What is a market?
A common market definition is: a market is a trading place where people buy and sell goods and services, and where prices are agreed and communicated. Financial markets are where people trade different kinds of financial assets.
Where have you heard about markets?
You may follow the financial market news, or you may have heard people talk about what’s going on in ‘the markets’. It’s a catch-all term used to talk about moving prices. Prices in markets fluctuate according to supply and demand.
What you need to know about markets.
Markets are where prices are set, where you can make transactions, and distribute goods and services.
Markets can have a physical location, such as the London Stock Exchange, but there are also virtual spaces where people trade online.
The financial markets include stock markets, bond markets, commodities markets, money markets, and derivatives markets.
Each country, or financial centre, has its own markets. The biggest stock markets are in New York, London and Tokyo.
Markets in context.
Financial markets operate on the same principle as other markets by bringing together a critical mass of buyers and sellers who wish to trade goods and services. This eliminates the need for bilateral deals where the counterparties would have to spend a lot of time and effort trying to find their opposite match.
Not only does it save time and effort. Markets are more efficient through their scale, can be regulated to offer greater protection, encourage competition and promote price transparency.
In financial markets, academics at the Open University defined a fair return on investment as “one that offers the investor just the right level of compensation for the expected risk of the investment (in addition to the time preference rate and an adjustment for expected inflation)”.
A whole subject has grown up around whether financial markets offer “fair” prices and has led to the efficient markets hypothesis (EMH). Researchers many years ago examined closely how share prices moved to see if they could predict future trends. Several studies concluded that there was no discernable correlation, which was coined the random walk theory as it likened share price movements to the walk of a drunk person.
Some argued that this was proof that the markets were efficient and immediately priced in all relevant information, which became a central tenet of the EMH. The belief was that stock markets were largely efficient, especially in the US and the UK.
Later research explained the theory in terms of how effectively new market information was being reflected in the share price. If there was a delay in the news reaching everyone, the price would not shift immediately but would instead trend in that direction as participants caught up. If this was true, it meant that clued up investors could make excess returns rather than just fair returns.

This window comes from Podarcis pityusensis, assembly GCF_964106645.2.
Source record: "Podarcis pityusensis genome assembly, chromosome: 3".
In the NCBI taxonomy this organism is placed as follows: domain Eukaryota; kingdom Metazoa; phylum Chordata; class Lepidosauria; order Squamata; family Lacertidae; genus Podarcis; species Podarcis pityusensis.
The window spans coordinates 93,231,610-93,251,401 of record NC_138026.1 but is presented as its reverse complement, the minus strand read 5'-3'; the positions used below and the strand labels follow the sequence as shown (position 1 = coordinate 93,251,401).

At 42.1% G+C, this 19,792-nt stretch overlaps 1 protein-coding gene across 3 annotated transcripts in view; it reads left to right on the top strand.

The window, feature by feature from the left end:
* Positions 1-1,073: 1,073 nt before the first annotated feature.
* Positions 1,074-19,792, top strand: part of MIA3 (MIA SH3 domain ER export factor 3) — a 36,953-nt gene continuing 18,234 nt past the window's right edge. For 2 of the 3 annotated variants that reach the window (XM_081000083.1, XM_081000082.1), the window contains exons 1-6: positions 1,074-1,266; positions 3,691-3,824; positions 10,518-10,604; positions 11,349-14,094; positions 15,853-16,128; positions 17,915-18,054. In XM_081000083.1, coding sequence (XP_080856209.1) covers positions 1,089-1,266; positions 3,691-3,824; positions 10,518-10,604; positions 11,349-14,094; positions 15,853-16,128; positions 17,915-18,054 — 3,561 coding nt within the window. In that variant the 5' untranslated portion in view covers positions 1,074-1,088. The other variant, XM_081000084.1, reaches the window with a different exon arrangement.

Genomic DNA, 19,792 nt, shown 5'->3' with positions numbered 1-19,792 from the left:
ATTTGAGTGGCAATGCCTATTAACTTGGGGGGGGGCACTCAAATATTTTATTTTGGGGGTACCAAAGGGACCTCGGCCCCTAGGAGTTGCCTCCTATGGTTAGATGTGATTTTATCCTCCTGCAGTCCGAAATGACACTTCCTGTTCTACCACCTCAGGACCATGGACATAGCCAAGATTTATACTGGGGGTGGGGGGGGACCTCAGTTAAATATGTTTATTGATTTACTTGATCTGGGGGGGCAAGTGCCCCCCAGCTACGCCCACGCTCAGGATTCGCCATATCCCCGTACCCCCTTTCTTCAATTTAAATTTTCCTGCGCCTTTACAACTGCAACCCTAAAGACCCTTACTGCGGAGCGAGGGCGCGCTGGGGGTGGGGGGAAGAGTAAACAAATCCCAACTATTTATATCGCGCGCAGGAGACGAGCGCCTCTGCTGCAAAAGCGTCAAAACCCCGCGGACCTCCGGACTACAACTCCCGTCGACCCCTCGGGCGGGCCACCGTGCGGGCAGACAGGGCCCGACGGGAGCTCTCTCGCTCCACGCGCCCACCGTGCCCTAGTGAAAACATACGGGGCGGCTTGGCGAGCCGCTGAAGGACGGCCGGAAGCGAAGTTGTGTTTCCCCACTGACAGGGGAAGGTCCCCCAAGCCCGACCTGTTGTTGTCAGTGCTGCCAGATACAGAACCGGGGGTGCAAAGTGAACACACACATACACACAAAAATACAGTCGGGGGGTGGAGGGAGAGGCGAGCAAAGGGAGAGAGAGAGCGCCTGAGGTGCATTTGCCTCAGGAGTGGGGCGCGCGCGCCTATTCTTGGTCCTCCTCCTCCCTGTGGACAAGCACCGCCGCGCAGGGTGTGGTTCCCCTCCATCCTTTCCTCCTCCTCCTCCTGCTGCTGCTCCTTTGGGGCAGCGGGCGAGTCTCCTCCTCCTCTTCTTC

Billionaire investor Warren Buffett seems to agree with the second theory. He famously said: “I'd be a bum on the streets with a tin cup if the markets were efficient.” Meaning he found a way of making excess returns over time.
Investors can sometimes gain extra knowledge and information by looking at financial markets in the right context, which can be a big help when making trading decisions. This is no easy task given the hundreds of variables at play and even professional investment managers struggle to outperform the market over an extended period. Investors might consider macroeconomic and political influences, the performance of share prices over time, market bias, the balance-sheet fundamentals of a company and so on.
Markets in the context of the wider economy.
A booming economy will often have a beneficial effect on financial markets overall. In the case of stock markets, if companies perform well, they will have strong fundamentals and are likely to deliver higher earnings and potentially more dividends. More companies are likely to come to market to borrow by issuing shares through Initial Public Offerings (IPOs), growing the investment base.
A strong stock market does not necessarily mean the economy is thriving however. Many other factors such as alternative investment options and market bias can boost shares.
Conversely, financial markets play an important role in supporting the economy. They help channel savings and investment into businesses to create capital that leads to the production of goods and services.
Market size in context.
The benefits of scale in financial markets become evident when you compare their operation to those in developing countries where they are more limited. There are likely to be fewer institutions and products in developing countries and legal systems may be less well defined, increasing the cost of capital for borrowers and presenting higher risk and potentially lower return to investors.
For institutional investors, it will be harder to build a diversified portfolio given a smaller range of financial assets or products to select. Trading levels are likely to be lower, reducing liquidity in the market, and it will be harder to find investments that match the investor’s risk appetite, required return and desired maturity.
Market linkages in context.